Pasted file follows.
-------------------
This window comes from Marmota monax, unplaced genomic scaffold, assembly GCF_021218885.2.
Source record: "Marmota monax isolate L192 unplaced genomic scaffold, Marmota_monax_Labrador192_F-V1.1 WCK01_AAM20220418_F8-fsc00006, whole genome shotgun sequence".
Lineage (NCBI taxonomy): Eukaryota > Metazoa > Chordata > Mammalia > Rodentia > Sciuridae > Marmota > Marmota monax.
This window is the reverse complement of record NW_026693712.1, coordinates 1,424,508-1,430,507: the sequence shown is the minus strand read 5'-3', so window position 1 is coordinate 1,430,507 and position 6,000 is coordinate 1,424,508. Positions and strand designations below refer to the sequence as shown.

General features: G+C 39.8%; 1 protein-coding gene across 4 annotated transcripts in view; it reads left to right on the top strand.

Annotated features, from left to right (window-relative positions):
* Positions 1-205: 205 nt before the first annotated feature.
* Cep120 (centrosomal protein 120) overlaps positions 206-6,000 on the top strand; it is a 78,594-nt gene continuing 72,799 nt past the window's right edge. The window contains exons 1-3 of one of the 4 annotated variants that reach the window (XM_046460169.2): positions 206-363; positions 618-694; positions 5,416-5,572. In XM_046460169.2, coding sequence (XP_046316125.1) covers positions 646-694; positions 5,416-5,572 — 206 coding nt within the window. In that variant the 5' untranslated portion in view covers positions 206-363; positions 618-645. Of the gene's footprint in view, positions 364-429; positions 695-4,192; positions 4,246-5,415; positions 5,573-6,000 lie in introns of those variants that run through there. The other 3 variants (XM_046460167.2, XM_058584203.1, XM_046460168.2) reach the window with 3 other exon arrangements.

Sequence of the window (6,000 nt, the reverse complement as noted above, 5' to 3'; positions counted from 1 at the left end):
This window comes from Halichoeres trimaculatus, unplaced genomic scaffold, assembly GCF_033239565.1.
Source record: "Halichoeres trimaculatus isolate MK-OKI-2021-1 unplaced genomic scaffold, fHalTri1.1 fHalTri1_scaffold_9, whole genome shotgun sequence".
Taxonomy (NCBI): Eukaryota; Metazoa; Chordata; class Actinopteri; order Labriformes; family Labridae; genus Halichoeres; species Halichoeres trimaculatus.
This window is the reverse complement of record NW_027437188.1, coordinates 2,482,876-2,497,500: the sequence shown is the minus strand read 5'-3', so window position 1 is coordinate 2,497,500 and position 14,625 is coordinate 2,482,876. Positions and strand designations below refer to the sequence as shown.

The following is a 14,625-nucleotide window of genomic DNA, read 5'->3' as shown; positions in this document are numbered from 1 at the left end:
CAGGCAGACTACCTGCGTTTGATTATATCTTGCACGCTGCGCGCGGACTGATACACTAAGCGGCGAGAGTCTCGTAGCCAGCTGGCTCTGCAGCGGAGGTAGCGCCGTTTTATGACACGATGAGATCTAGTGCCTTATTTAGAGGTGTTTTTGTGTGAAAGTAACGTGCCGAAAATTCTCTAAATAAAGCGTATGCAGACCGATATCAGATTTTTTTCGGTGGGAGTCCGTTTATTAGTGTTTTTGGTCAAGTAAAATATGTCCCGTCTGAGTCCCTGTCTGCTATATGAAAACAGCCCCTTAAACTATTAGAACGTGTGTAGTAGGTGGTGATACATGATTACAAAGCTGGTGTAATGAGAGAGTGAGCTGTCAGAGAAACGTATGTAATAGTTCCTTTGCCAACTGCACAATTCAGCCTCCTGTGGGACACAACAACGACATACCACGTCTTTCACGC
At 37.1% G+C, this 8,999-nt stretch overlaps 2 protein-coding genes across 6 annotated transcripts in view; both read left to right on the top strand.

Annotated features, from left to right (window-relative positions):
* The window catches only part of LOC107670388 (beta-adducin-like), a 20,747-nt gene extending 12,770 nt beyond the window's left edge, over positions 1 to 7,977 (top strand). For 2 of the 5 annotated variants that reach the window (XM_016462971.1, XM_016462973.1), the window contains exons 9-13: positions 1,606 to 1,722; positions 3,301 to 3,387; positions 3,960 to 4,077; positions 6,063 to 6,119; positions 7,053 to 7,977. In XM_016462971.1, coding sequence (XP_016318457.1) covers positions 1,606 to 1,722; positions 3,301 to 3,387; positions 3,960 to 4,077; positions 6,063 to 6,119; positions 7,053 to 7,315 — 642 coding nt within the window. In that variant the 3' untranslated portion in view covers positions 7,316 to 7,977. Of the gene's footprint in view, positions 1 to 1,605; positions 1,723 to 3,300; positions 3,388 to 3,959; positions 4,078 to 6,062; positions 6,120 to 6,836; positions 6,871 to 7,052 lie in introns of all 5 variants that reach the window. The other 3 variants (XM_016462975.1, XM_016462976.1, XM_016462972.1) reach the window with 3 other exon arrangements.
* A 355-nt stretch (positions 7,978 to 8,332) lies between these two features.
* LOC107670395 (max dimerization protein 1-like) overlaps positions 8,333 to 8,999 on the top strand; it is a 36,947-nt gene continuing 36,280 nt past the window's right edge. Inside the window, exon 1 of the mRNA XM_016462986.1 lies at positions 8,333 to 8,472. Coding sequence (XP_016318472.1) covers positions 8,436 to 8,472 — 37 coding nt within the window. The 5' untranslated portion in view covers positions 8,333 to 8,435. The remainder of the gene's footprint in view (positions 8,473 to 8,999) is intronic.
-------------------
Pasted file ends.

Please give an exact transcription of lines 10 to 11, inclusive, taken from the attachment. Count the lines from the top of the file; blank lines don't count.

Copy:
This window comes from Halichoeres trimaculatus, unplaced genomic scaffold, assembly GCF_033239565.1.
Source record: "Halichoeres trimaculatus isolate MK-OKI-2021-1 unplaced genomic scaffold, fHalTri1.1 fHalTri1_scaffold_9, whole genome shotgun sequence".